Under these circumstances, it is inevitable that our attention is brought to local communities and artists. In order to help local and regional artists sustain their activities, museums need to work closely with them. We have to ask ourselves how we can remain relevant and valuable for our own community and society at large while maintaining our international outreach. Thinking of the local from a broader regional perspective, in terms of Europe, Asia and the Pacific, or the Americas, for example, could be a way to ensure connectedness and continued relevance. It would also be even more important than ever to collaborate with our colleagues around the world, seeking partnerships and sharing with each other to sustain the global art community.

In the long run, this is obviously the time for museums to make a serious commitment to global warming and sustainability. COVID-19 could be only the beginning of a larger global crisis. A number of people have suggested that this is an autopurification process for the planet, or a warning from the natural world regarding over-inflated anthropocentrism. It is one of the most urgent issues for the museum sector, and there is no better time than now.

There is much more to be discussed and it is a great opportunity for CIMAM to reinvent itself. What can CIMAM do in a time of global health crisis? While nobody knows the right direction for coping with what is yet to come, CIMAM’s strength is that we can share our best practices and possible solutions among our 600 plus members. I realize that the annual activity of CIMAM is focused on the Annual Conference, which is a physical gathering, while we have been setting up different working groups among the Board members to further communicate with the members on different matters. The CIMAM Annual Conference is a such vibrant opportunity to meet with our colleagues from the global community, yet this crisis has made us consider other channels for coming together without the need for physical travel, and which could even happen several times a year. We will shortly be able to announce to members more details about our new initiatives for online discussion platforms.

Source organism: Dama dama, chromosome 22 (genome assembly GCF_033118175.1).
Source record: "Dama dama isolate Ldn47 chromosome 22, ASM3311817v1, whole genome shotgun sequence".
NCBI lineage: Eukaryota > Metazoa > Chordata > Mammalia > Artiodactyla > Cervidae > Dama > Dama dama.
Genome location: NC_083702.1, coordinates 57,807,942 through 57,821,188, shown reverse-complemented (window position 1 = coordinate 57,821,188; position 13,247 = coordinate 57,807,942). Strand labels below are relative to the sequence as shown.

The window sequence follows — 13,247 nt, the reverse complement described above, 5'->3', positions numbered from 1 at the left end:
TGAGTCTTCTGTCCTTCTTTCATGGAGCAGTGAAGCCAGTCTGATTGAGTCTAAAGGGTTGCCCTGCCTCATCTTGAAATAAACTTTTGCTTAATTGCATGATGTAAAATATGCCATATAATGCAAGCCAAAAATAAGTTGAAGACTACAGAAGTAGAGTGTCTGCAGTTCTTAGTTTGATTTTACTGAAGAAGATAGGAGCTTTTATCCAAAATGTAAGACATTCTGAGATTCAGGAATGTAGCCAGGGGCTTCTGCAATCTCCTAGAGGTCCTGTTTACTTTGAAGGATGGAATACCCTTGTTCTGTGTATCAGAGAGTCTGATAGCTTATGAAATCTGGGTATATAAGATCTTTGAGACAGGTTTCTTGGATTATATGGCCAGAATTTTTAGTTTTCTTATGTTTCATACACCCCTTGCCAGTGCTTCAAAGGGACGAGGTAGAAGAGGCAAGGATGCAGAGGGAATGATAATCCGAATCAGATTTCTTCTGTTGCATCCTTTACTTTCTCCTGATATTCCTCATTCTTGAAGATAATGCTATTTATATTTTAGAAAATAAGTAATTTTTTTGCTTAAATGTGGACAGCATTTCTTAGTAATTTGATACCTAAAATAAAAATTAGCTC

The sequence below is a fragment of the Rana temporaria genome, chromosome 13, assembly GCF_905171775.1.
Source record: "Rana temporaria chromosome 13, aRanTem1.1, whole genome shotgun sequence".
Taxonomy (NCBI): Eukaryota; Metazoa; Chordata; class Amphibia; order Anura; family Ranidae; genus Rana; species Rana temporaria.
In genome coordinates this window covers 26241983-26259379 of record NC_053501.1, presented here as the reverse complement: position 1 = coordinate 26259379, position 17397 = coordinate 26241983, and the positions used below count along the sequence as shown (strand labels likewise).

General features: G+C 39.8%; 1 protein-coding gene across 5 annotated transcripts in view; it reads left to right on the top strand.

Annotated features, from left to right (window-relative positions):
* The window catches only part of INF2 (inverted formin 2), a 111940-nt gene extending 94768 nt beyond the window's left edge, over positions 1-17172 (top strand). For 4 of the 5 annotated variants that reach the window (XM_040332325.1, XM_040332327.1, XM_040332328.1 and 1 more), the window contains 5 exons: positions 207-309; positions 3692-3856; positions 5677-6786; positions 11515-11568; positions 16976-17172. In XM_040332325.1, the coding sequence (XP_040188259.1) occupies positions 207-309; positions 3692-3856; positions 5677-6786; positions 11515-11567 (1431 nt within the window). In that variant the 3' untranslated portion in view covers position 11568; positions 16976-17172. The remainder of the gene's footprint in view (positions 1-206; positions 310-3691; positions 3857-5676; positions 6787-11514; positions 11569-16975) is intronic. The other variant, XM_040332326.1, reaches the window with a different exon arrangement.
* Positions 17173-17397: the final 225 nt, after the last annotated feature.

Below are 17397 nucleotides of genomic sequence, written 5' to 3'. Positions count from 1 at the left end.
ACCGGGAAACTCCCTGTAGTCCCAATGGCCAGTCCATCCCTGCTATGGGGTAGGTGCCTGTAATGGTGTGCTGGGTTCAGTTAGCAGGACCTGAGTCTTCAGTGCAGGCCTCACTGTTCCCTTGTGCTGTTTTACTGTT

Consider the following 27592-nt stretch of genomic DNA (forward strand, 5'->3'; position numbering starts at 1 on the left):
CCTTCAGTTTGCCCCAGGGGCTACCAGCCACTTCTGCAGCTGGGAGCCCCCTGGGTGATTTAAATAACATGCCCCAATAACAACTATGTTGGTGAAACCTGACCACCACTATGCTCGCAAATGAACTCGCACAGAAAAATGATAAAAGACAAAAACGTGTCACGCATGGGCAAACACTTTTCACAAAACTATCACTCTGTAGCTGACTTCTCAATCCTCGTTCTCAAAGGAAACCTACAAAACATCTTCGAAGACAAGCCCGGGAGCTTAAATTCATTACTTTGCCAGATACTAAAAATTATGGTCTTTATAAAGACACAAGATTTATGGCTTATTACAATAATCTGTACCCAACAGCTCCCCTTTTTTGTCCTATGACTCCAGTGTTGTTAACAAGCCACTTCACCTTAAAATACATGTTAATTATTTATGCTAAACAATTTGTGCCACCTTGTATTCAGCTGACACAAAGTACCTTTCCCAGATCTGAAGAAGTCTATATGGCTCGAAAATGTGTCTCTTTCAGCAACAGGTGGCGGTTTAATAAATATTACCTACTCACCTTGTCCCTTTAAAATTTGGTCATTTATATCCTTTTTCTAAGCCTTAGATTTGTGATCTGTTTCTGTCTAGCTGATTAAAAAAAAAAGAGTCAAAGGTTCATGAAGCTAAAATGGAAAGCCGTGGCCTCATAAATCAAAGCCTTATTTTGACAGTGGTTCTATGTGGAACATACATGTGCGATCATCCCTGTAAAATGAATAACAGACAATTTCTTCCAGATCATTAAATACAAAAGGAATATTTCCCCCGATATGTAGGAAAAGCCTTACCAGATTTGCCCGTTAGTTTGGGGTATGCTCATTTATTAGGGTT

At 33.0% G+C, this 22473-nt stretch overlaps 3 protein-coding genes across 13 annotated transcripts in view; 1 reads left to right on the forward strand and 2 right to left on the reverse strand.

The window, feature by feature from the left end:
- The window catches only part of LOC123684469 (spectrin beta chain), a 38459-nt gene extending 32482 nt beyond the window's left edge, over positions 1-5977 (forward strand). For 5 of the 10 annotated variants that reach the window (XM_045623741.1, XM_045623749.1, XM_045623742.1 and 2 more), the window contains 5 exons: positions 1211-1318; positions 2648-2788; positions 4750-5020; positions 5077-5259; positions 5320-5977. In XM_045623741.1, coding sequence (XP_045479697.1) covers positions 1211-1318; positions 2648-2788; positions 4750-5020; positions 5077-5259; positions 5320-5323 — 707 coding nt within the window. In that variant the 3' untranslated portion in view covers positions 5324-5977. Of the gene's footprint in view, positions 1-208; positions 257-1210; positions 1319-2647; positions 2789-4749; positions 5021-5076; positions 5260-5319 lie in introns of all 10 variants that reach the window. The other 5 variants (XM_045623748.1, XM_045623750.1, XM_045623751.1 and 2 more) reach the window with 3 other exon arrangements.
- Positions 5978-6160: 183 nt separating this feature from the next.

With all the current uncertainties for the museum sector, CIMAM needs to advocate for the importance of museums in contributing to our lives and social well-being. Museums provide an important opportunity for human beings to appreciate art and beauty, to encounter both the familiar and the unfamiliar, to contemplate the meaning of life and death, to imagine the future by learning from the past, and to recognise ourselves in others. It is our responsibility as professionals in the global community for museums of modern and contemporary art to confront and overcome this situation through solidarity. And our “new everyday” is only just starting.

Mami Kataoka, President, and the Board of CIMAM (International Committee for Museums and Collections of Modern Art)

[1] CIMAM Board Members have conducted interviews and Zoom discussion on April 28, moderated by François Giannesini, CEO of SHERPA21.